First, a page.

JOURNAL ARTICLE

Vertebral-carotid bypass for common carotid artery occlusion

Lai-Fung Li, Frederick Chun-Pong Tsang, Kevin King-Fai Cheng, Wai-Man Lui, Anderson Chun-On Tsang, Gilberto Ka-Kit Leung
Journal of Clinical Neuroscience: Official Journal of the Neurosurgical Society of Australasia 2020, 78: 403-405
32336640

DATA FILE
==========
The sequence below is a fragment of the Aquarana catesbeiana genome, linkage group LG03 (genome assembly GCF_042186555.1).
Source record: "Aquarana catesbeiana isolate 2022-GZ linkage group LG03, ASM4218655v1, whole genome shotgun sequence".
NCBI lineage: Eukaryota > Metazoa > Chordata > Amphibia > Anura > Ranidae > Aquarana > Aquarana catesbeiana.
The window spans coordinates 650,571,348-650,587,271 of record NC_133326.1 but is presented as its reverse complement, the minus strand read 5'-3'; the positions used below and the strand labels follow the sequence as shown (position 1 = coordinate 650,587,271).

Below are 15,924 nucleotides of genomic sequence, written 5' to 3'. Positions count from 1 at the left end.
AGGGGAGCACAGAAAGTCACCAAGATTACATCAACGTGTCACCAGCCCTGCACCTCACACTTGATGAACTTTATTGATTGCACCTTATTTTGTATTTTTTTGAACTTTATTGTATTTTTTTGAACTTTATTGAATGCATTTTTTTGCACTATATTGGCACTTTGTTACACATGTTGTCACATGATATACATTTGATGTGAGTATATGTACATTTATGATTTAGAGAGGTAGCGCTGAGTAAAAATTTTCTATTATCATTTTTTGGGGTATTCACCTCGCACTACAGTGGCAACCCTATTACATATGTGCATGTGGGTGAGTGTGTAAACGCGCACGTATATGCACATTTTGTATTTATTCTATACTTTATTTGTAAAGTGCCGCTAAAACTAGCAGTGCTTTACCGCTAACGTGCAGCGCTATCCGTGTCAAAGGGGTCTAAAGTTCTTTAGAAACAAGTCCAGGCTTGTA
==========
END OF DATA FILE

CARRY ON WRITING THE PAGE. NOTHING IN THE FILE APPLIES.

One of the treatment options for long segment common carotid artery (CCA) occlusion is bypass surgery with different combinations of donors and receipts. Using vertebral artery (VA) as the donor for CCA occlusion was uncommonly reported. The reported cases were using jump graft to connect V3 segment of VA to either CCA or ICA. We describe our patient using V2 segment as the donor for VA-CCA bypass as treatment for CCA occlusion. Our patient was a 51 years old gentleman with Marfan syndrome and had multiple operations that included total arch replacement. He presented with sudden onset of spontaneous right frontal subarachnoid haemorrhage and repeated episodes of TIA with left upper limb numbness. CTA showed occluded right CCA and anastomosis between branches from subclavian artery and occipital artery. CT perfusion showed hypoperfusion of right hemisphere. To avoid damaging the anastomosis at subclavian artery and occipital artery, we decided for V2-RAG (radial artery graft)-CCA bypass. It was done by exposing the V2 segment at C4/5 level, performing end-to-side anastomoses at V2-RAG and RAG-CCA junctions where the RAG was underneath the internal jugular vein. Patient had no new deficits after surgery and no more TIAs. CTA performed one week after surgery showed patent RAG. In conclusion, using V2 for VA-CCA bypass is technically feasible and may have theoretical advantages over using V3. V2-CCA bypass is an option for CCA occlusion in very selected patients.

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